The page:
We live in a season and time when there is much misunderstanding about marriage.  You’ve heard the frightening statistics.  As you’ve met with Pastor Nix, I’m sure that he has reminded you that good marriages do not just happen.  They require much work and sacrifice.  There are many forces, spiritually and socially, that battle against the union of marriage.  No wonder the rite of holy matrimony begins with this warning: “Marriage is not to be entered into inadvisedly or lightly, but reverently, deliberately, and in accordance with the purposes for which it was instituted by God.”

There is a time to keep and a time to cast away.  Keep confessing and casting out sins, one to the other.

God Himself instituted marriage in the Garden of Eden before the fall into sin as a means to preserve and prosper human life in His good creation.  This is why I prefer to use the term holy matrimony.   Marriage is holy because God, who is holy, instituted it.  He makes the two individuals into one flesh, and He blesses all creation through this union.  Because God instituted marriage, it is used in Scripture as an illustration of the relationship between God and His people.  This reality is particularly recognized in the Church’s teaching concerning holy matrimony.  “‘Therefore a man shall leave his father and mother and hold fast to his wife, and the two shall become one flesh.’  This mystery is profound, and I am saying that it refers to Christ and the church” (Ephesians 5:31-32).

Like holy matrimony, there is much confusion about the nature of love.  It is frequently mistaken for a mere emotion, a feeling in the gut or the heart, a state that one can fall into and out of almost randomly.  Certainly, love brings all sorts of pleasant feelings, but real love is, oh, so much more.  Especially the kind of love spoken in the New Testament, agape, a favorable regard based on one’s choice, a commitment.  It is often allied with notions of sacrifice, one for the other.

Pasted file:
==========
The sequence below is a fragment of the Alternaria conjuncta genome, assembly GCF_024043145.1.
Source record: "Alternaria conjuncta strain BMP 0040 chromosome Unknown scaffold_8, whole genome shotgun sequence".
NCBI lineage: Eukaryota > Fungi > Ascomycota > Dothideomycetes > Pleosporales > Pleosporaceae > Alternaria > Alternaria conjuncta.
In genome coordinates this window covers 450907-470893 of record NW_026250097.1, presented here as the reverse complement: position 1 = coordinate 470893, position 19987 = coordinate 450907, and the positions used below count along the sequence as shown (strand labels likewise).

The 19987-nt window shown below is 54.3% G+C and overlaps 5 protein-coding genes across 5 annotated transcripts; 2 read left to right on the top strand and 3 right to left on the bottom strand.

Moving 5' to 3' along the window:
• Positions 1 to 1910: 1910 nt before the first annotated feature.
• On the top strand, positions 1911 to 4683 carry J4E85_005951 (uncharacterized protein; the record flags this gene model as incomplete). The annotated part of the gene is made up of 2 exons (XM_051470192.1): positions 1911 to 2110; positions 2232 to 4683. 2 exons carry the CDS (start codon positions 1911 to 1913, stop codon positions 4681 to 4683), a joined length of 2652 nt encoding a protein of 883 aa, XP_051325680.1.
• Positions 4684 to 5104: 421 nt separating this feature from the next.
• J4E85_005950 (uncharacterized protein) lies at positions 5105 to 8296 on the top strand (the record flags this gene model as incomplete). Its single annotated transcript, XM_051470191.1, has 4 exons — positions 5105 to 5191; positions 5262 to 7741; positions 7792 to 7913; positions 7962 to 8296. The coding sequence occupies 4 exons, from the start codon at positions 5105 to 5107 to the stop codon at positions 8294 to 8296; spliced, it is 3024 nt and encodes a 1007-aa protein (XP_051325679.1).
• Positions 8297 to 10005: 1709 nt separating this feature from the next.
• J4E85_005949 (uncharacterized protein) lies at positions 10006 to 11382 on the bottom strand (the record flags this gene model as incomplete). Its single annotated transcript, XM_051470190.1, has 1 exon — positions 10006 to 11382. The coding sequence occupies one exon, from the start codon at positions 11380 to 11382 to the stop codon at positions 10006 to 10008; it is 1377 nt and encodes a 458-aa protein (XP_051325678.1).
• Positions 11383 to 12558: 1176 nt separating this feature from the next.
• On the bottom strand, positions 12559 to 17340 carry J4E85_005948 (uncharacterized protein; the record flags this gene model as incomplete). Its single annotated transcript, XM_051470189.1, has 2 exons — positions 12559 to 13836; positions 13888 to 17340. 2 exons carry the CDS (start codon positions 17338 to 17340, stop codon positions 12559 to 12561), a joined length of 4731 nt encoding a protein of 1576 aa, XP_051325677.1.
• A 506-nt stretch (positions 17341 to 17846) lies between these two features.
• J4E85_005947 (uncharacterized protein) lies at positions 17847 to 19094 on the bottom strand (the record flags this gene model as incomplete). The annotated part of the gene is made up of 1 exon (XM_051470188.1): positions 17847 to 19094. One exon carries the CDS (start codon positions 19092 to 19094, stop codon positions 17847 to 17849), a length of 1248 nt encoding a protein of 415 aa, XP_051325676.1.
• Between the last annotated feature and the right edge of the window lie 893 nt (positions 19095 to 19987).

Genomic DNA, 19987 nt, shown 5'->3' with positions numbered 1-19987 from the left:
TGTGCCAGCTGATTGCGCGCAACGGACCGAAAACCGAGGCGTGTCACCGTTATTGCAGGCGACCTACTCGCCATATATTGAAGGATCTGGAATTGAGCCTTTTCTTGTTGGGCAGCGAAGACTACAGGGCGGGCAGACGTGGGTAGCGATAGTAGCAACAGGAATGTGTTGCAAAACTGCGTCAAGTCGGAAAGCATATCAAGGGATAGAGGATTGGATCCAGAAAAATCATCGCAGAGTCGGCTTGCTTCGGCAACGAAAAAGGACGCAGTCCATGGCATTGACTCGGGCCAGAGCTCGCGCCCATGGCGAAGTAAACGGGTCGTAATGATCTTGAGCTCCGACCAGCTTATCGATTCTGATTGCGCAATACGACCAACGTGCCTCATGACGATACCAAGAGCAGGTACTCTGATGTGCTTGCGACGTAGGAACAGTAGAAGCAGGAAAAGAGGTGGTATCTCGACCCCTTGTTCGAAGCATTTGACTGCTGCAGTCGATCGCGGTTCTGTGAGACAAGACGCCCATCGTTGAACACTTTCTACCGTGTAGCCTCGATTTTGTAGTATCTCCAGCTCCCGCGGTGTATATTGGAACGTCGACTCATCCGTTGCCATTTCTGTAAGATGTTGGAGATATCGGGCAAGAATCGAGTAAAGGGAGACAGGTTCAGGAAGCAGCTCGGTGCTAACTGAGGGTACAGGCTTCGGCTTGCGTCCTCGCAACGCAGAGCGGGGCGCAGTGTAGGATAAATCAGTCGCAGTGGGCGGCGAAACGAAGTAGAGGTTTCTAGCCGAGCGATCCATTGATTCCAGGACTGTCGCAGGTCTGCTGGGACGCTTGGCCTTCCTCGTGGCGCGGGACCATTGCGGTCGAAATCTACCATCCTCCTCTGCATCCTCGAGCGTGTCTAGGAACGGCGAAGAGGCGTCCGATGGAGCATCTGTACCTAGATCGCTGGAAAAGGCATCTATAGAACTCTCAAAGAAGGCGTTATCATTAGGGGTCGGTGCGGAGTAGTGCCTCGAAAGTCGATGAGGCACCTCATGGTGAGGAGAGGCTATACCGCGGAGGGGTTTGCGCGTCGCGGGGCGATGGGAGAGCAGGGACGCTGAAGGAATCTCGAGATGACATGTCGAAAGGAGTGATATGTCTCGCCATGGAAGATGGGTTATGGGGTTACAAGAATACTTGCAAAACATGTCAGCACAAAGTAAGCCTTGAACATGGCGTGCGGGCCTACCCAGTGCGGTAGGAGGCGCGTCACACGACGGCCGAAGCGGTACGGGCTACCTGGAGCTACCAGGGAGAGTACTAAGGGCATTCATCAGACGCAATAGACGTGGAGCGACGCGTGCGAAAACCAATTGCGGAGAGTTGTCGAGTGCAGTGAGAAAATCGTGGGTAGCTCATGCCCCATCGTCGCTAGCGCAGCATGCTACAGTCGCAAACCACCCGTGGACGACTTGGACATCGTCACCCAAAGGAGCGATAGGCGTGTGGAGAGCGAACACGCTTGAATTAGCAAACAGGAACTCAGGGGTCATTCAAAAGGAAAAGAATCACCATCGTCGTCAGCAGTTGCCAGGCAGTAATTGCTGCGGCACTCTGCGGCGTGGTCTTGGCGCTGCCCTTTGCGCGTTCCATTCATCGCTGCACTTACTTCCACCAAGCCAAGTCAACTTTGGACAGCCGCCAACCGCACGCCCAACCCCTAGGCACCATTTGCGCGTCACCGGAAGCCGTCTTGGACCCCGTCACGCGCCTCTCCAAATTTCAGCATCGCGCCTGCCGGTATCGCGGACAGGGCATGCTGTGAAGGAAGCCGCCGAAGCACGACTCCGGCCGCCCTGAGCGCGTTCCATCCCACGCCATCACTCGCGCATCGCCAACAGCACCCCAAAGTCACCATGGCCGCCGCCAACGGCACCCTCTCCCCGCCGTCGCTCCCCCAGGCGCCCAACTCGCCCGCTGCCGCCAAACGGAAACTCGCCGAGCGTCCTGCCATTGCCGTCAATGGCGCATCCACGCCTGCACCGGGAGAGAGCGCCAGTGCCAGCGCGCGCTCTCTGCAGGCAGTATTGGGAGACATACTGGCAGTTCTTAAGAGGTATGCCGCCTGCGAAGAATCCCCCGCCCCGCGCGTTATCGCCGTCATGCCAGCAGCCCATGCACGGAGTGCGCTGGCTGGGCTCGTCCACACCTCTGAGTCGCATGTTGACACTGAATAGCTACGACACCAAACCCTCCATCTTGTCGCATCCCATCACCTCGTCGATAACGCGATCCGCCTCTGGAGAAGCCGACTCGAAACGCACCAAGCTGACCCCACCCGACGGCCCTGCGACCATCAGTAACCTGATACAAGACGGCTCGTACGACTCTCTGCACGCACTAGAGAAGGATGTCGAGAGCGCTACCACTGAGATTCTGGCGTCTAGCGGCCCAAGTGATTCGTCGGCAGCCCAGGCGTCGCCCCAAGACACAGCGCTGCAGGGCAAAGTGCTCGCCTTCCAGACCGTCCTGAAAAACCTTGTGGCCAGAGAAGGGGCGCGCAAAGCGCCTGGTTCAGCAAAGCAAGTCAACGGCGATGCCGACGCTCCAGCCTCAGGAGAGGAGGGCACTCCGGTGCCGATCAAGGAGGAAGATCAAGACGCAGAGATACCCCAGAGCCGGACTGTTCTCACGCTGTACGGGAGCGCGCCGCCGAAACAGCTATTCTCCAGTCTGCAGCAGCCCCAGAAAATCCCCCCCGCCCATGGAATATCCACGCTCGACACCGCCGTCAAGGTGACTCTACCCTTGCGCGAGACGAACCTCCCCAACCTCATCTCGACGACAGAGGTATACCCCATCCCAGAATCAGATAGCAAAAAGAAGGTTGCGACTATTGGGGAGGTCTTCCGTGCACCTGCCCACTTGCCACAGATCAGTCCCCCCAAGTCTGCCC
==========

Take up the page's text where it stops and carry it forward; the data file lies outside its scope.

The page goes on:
One of the most familiar Bible verses is: “For God so loved the world, that He gave His only Son…” (John 3:16).  It is important to note that this verse does not say, “For God so loved the world that He got the “warm fuzzies.”  God’s gift of His Son was a result or consequence of His commitment, His deep resolve to secure our salvation.  God’s love results in action, specifically the action of self-giving or self-sacrifice expressed in 1 John 3:16: “By this we know love, that [Christ] laid down His life for us, and we ought to lay down our lives for the brothers.”  And St. Paul connects Christ’s self-sacrifice and human marriage in Ephesians 5: “Husband, love your wives, as Christ loved the Church and gave Himself up for her” (v 25). 

This is the definition of real love.  Real love considers the needs and well-being of the other person first, regardless of cost.  Over the years, emotions will wax and wane, but love, agape, chooses to serve the other because of thanksgiving and gratefulness for the mercy shown to the sinner in Christ.  Hear how Paul talks of the loving relationship: “Love is patient and kind; love does not envy or boast; it is not arrogant or rude.  It does not insist on its own way; it is not irritable or resentful; it does not rejoice at wrongdoing, but rejoices with the truth.  Love bears all things, believes all things, hopes all things, endures all things” (1 Corinthians 13:4-7).  Cast away all selfishness, envy, rudeness, or resentment.  Keep Christ at the center of your marriage.  Let His love be the fountain and source of your love.